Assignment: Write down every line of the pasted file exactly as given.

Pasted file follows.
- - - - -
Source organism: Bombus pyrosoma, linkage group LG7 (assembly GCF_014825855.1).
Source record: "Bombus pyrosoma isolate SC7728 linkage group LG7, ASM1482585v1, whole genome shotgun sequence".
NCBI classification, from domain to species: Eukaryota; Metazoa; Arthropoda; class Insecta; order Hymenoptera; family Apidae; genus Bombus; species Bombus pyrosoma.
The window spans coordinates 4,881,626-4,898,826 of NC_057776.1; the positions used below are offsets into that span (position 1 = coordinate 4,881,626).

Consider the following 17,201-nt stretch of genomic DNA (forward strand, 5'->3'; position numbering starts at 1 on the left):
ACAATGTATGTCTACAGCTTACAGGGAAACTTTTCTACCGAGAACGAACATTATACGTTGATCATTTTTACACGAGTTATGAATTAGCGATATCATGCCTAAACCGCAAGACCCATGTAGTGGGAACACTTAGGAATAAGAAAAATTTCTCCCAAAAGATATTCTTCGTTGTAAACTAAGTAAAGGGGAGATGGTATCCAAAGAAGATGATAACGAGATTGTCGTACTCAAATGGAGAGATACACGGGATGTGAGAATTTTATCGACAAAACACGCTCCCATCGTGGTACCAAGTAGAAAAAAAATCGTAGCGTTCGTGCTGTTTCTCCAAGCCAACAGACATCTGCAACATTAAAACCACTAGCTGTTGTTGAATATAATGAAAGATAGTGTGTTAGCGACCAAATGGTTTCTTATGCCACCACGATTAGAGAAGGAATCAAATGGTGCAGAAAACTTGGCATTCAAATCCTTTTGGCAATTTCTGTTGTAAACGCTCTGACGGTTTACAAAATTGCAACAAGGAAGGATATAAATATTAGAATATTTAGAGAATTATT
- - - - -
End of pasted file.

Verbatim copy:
Source organism: Bombus pyrosoma, linkage group LG7 (assembly GCF_014825855.1).
Source record: "Bombus pyrosoma isolate SC7728 linkage group LG7, ASM1482585v1, whole genome shotgun sequence".
NCBI classification, from domain to species: Eukaryota; Metazoa; Arthropoda; class Insecta; order Hymenoptera; family Apidae; genus Bombus; species Bombus pyrosoma.
The window spans coordinates 4,881,626-4,898,826 of NC_057776.1; the positions used below are offsets into that span (position 1 = coordinate 4,881,626).

Consider the following 17,201-nt stretch of genomic DNA (forward strand, 5'->3'; position numbering starts at 1 on the left):
ACAATGTATGTCTACAGCTTACAGGGAAACTTTTCTACCGAGAACGAACATTATACGTTGATCATTTTTACACGAGTTATGAATTAGCGATATCATGCCTAAACCGCAAGACCCATGTAGTGGGAACACTTAGGAATAAGAAAAATTTCTCCCAAAAGATATTCTTCGTTGTAAACTAAGTAAAGGGGAGATGGTATCCAAAGAAGATGATAACGAGATTGTCGTACTCAAATGGAGAGATACACGGGATGTGAGAATTTTATCGACAAAACACGCTCCCATCGTGGTACCAAGTAGAAAAAAAATCGTAGCGTTCGTGCTGTTTCTCCAAGCCAACAGACATCTGCAACATTAAAACCACTAGCTGTTGTTGAATATAATGAAAGATAGTGTGTTAGCGACCAAATGGTTTCTTATGCCACCACGATTAGAGAAGGAATCAAATGGTGCAGAAAACTTGGCATTCAAATCCTTTTGGCAATTTCTGTTGTAAACGCTCTGACGGTTTACAAAATTGCAACAAGGAAGGATATAAATATTAGAATATTTAGAGAATTATT